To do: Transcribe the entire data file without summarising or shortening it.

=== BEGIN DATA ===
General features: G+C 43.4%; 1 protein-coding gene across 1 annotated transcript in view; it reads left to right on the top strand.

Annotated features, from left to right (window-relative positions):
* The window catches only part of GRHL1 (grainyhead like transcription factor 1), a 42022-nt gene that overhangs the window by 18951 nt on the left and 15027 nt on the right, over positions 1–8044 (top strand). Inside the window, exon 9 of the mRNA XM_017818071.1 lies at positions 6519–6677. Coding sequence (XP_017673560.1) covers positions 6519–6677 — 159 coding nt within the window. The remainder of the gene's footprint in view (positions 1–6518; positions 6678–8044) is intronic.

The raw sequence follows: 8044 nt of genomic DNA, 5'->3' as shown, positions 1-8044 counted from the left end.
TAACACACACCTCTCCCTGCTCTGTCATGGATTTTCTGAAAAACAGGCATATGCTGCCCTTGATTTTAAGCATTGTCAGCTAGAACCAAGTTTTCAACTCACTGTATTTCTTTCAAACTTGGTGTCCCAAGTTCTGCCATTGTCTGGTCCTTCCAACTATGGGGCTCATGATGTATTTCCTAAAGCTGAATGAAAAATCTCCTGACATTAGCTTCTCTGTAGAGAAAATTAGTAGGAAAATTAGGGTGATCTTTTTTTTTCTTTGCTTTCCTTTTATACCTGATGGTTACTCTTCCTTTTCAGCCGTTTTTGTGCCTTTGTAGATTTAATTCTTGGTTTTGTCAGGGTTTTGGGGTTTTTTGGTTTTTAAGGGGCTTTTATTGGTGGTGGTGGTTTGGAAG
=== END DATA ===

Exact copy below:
General features: G+C 43.4%; 1 protein-coding gene across 1 annotated transcript in view; it reads left to right on the top strand.

Annotated features, from left to right (window-relative positions):
* The window catches only part of GRHL1 (grainyhead like transcription factor 1), a 42022-nt gene that overhangs the window by 18951 nt on the left and 15027 nt on the right, over positions 1–8044 (top strand). Inside the window, exon 9 of the mRNA XM_017818071.1 lies at positions 6519–6677. Coding sequence (XP_017673560.1) covers positions 6519–6677 — 159 coding nt within the window. The remainder of the gene's footprint in view (positions 1–6518; positions 6678–8044) is intronic.

The raw sequence follows: 8044 nt of genomic DNA, 5'->3' as shown, positions 1-8044 counted from the left end.
TAACACACACCTCTCCCTGCTCTGTCATGGATTTTCTGAAAAACAGGCATATGCTGCCCTTGATTTTAAGCATTGTCAGCTAGAACCAAGTTTTCAACTCACTGTATTTCTTTCAAACTTGGTGTCCCAAGTTCTGCCATTGTCTGGTCCTTCCAACTATGGGGCTCATGATGTATTTCCTAAAGCTGAATGAAAAATCTCCTGACATTAGCTTCTCTGTAGAGAAAATTAGTAGGAAAATTAGGGTGATCTTTTTTTTTCTTTGCTTTCCTTTTATACCTGATGGTTACTCTTCCTTTTCAGCCGTTTTTGTGCCTTTGTAGATTTAATTCTTGGTTTTGTCAGGGTTTTGGGGTTTTTTGGTTTTTAAGGGGCTTTTATTGGTGGTGGTGGTTTGGAAG